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Correlation analysis between smoke exposure and serum neurofilament light chain in adults: a cross-sectional study



Smoke exposure is a prevalent and well-documented risk factor for various diseases across different organ systems. Serum neurofilament light chain (sNfL) has emerged as a promising biomarker for a multitude of nervous system disorders. However, there is a notable paucity of research exploring the associations between smoke exposure and sNfL levels.


We conducted a comprehensive analysis of the National Health and Nutrition Examination Survey (NHANES) cross-sectional data spanning the years 2013 to 2014. Serum cotinine levels were classified into the following three groups: < 0.05, 0.05–2.99, and ≥ 3 ng/ml. Multiple linear regression models were employed to assess the relationships between serum cotinine levels and sNfL levels. Additionally, we utilized restricted cubic spline analyses to elucidate the potential nonlinear relationship between serum cotinine and sNfL levels.


A total of 2053 participants were included in our present research. Among these individuals, the mean age was 47.04 ± 15.32 years, and males accounted for 48.2% of the total study population. After adjusting the full model, serum cotinine was positively correlated with sNfl in the second group (β = 0.08, 95%CI 0.01–0.15) and in the highest concentration of serum cotinine (β = 0.10, 95%CI 0.01–0.19) compared to the group with the lowest serum cotinine concentrations. Current smokers, in comparison to non-smokers, exhibited a trend toward elevated sNfL levels (β = 0.07, 95%CI 0.01–0.13). Furthermore, subgroup analyses revealed interactions between serum cotinine levels and different age groups (P for interaction = 0.001) and gender stratification (P for interaction = 0.015) on sNfL levels.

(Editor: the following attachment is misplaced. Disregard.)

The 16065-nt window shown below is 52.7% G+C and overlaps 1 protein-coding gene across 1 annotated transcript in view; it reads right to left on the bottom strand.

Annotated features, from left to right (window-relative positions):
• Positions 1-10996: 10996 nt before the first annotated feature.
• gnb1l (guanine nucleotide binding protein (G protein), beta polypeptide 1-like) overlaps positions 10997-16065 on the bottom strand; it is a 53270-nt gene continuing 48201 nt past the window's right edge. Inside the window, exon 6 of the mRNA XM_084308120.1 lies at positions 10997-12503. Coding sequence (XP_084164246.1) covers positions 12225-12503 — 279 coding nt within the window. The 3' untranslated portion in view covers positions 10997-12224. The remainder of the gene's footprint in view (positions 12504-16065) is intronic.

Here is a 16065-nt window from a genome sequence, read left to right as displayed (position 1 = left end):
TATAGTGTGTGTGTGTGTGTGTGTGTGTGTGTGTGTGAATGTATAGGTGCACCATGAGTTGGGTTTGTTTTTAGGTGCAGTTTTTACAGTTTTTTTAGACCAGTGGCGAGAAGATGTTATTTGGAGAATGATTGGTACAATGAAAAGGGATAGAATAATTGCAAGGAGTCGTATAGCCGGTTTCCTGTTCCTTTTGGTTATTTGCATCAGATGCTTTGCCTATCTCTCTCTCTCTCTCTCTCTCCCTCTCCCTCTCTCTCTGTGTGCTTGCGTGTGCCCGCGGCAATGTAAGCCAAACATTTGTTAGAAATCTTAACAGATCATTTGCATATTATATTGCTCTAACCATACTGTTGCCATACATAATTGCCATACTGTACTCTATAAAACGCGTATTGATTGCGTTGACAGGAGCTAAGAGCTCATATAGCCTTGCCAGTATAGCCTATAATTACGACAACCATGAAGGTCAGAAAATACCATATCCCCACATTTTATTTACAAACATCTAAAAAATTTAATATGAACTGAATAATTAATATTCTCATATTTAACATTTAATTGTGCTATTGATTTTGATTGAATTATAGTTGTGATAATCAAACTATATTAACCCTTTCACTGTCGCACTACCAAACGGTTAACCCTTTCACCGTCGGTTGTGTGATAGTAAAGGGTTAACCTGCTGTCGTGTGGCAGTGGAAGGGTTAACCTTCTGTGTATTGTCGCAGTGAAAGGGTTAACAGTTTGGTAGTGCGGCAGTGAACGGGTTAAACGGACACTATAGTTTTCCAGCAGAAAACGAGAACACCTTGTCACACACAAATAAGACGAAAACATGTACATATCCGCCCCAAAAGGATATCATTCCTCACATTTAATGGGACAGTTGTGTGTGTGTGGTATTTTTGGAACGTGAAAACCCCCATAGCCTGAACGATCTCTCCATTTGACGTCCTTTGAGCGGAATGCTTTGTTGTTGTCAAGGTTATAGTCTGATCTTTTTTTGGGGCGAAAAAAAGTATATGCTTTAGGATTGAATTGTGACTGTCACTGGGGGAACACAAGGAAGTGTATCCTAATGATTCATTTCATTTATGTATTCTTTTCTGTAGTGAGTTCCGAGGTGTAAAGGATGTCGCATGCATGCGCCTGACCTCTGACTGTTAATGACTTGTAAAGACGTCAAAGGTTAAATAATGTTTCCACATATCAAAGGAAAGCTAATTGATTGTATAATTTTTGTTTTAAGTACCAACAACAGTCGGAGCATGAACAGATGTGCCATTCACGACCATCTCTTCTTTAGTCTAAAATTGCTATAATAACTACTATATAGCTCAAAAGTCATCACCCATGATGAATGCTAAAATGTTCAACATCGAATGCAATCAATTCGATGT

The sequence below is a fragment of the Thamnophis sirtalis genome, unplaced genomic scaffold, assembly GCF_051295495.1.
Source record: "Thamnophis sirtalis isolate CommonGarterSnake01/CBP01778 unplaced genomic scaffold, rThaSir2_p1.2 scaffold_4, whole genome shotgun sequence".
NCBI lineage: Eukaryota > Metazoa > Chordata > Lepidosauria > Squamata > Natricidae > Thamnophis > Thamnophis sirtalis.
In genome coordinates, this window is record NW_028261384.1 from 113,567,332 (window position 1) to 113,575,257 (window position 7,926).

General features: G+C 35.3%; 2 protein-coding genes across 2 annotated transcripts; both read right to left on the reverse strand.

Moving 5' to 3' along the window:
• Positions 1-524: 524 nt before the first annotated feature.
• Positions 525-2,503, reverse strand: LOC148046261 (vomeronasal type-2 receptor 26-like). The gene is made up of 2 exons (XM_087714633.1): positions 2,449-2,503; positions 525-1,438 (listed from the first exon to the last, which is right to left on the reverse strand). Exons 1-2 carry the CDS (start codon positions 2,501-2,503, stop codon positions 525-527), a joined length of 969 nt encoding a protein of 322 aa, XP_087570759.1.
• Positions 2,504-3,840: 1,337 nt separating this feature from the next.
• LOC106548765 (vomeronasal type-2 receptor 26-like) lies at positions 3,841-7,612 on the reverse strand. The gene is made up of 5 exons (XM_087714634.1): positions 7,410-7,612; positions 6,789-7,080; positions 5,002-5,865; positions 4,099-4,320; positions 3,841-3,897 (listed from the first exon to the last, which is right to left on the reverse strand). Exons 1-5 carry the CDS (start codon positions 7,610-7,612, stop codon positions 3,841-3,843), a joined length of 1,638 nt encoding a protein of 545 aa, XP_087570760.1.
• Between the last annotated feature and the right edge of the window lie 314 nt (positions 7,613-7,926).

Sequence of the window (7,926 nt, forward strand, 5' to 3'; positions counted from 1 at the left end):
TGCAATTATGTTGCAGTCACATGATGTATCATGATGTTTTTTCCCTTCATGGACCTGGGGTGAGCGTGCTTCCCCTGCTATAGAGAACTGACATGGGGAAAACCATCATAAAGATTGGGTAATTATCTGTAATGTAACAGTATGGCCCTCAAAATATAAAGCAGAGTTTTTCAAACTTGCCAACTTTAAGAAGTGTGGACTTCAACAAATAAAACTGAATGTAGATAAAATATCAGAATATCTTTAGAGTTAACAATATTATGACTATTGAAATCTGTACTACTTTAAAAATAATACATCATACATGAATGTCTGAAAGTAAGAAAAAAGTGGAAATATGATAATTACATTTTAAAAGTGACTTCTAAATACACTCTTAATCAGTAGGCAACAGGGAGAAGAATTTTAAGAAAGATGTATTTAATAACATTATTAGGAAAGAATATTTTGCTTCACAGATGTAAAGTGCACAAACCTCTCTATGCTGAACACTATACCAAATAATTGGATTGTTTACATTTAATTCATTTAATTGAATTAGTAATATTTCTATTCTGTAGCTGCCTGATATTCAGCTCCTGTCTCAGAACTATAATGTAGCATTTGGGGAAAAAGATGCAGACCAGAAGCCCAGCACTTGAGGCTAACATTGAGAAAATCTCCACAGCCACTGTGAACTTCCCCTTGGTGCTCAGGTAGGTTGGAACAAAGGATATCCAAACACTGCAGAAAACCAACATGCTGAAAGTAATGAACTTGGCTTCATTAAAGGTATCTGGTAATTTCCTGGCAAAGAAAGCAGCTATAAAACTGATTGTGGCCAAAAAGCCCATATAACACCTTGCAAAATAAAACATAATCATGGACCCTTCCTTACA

The study suggested that serum cotinine was significantly and positively associated with sNfl levels in adult participants. Furthermore, current smokers tend to exhibit elevated sNfL levels. This research sheds light on the potential implications of smoke exposure on neurological function impairment and underscores the importance of further exploration in this area.

Peer Review reports


Tobacco smoke exposure plays a pivotal role in the pathogenesis of a diverse spectrum of diseases, exerting endocrine-disrupting and neurotoxic effects [1]. Within tobacco smoke, numerous toxic and hazardous constituents, including cotinine, tar, polycyclic aromatic hydrocarbons (PAHs), formaldehyde, and other heavy metals, contribute to its detrimental impact [2]. Smoking stands as a predominant etiological factor in the development of various disorders, encompassing cardiovascular diseases (CVD), malignancies, chronic obstructive pulmonary disease, as well as neurobiological and neurocognitive abnormalities [3]. Cotinine, a major proximate metabolite of nicotine, serves as a reliable and sensitive indicator of cigarette smoke exposure [4]. Due to its longer half-life compared to its precursor, nicotine, cotinine is recognized as a distinct marker reflecting individuals’ levels of smoke exposure [5]. Smoking is recognized as a complex behavior associated with a spectrum of adverse health outcomes, including neurotoxicities. While nicotine has been a primary focus in understanding the neurobiological effects of smoking, it is essential to acknowledge that nicotine alone does not account for the entirety of smoking-related neurotoxicities. Tobacco smoke is a complex mixture containing various chemicals, each contributing to the overall neurotoxic profile [6]. Studies have suggested that PAHs [7], heavy metals [8], and formaldehyde [9] found in tobacco smoke have been implicated in diverse neurotoxic effects.